And Jo explains. She and her partner had a fight, her partner left on her motorbike, and crashed down the road in the Terrace tunnel. Died, after a long coma. Jo blamed herself for a long time. Started smoking again (of course). Then, found it was a little more bearable when she made things. Starting three years ago, with the fabric printing. And now the making goes on, often as replacement activity when she stops smoking (as Vita’s seen).

—And you might have noticed, sewing for the Sevens, I’ve given up the gum. Fingers crossed, it’ll hold. Making things, the little repetitive movements that are necessary—cut cut, stitch stitch—is a sideways move back into the world where I don’t feel guilt and don’t need to smoke. I can excuse making stuff as useful, pretend it isn’t pleasure. The same with work. Pleasure’s essential when I cook. I justify cooking’s pleasure as pleasure I’m paid to feel. And I’m beginning to feel pleasure first now and then– Without a mighty wind of justification strangling it. WHAT a relief.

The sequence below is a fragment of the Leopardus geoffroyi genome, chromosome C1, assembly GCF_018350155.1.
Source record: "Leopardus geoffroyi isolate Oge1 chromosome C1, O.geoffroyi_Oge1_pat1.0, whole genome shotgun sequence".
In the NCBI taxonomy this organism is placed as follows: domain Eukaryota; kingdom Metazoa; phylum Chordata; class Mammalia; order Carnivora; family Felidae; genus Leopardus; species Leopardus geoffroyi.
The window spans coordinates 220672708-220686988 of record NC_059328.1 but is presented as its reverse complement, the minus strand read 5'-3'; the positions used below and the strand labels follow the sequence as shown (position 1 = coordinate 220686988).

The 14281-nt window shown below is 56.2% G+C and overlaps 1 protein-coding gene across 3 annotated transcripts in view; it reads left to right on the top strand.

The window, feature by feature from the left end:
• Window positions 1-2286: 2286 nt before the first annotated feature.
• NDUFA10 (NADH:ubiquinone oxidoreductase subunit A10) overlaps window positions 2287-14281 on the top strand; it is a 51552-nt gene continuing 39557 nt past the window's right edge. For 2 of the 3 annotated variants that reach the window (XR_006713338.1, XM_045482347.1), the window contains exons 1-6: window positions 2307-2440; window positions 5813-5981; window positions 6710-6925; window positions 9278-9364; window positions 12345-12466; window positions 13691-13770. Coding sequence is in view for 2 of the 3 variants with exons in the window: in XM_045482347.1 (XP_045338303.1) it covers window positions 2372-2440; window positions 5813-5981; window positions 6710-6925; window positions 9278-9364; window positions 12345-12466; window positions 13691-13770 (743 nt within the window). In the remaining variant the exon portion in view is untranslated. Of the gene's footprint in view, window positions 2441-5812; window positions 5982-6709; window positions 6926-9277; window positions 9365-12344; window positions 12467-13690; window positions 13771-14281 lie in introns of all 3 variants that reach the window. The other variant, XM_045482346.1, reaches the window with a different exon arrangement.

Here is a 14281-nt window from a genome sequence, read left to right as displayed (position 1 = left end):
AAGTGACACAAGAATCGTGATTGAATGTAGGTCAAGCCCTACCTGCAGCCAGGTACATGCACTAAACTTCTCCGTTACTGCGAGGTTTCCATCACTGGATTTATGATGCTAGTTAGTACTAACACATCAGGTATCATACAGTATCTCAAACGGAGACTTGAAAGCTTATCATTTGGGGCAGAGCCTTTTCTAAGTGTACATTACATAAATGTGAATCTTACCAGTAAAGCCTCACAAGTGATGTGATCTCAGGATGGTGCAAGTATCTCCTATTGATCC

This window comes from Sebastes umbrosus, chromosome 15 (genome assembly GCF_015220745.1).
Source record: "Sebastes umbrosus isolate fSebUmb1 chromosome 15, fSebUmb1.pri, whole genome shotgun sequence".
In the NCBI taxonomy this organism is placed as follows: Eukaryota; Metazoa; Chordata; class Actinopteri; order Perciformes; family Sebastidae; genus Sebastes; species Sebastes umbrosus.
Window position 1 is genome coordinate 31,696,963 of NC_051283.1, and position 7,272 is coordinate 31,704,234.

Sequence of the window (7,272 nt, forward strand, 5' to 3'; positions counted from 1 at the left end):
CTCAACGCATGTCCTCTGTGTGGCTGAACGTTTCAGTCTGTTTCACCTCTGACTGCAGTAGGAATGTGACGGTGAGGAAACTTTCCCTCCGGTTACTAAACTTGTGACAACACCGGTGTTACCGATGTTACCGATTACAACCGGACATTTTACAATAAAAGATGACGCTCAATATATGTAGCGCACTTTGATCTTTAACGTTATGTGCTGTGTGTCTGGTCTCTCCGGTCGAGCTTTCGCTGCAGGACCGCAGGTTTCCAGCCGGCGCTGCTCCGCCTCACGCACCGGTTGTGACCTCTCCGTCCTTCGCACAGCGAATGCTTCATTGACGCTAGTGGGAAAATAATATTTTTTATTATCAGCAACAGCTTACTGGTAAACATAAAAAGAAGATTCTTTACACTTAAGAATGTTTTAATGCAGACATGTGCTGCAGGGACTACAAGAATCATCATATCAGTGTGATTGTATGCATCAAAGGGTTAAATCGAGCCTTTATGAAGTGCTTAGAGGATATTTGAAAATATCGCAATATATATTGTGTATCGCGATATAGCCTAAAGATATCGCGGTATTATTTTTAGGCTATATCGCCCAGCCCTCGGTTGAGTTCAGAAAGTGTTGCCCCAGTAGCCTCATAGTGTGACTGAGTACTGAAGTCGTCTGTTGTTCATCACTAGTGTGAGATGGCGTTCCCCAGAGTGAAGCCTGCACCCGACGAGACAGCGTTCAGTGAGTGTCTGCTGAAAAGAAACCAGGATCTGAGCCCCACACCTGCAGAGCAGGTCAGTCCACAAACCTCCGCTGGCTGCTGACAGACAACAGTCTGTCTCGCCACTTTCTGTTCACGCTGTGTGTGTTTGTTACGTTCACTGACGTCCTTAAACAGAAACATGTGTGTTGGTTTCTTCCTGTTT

Jo laughs. Then sighs.

—So you could give it a go with the fabric? If not for fun, as a little sideways move towards fun? A little sideways move towards not feeling so guilty? You could always start by pretending it’s a another dress for Gracie. Or for Rebecca–

She sees a shadow of Vita’s imperious look, thinks Oh fuck have I been incredibly matronising? Quick!

—Or not. I may be talking nonsense. Ignore it all.

—It’s fine. No worries. It worked for you. But I can’t– can’t– get there yet.

And Jo goes off to bed proud of herself for not saying how much pleasure she felt watching the tennis with Vita. And Vita picks up the basil silk and takes it to her room.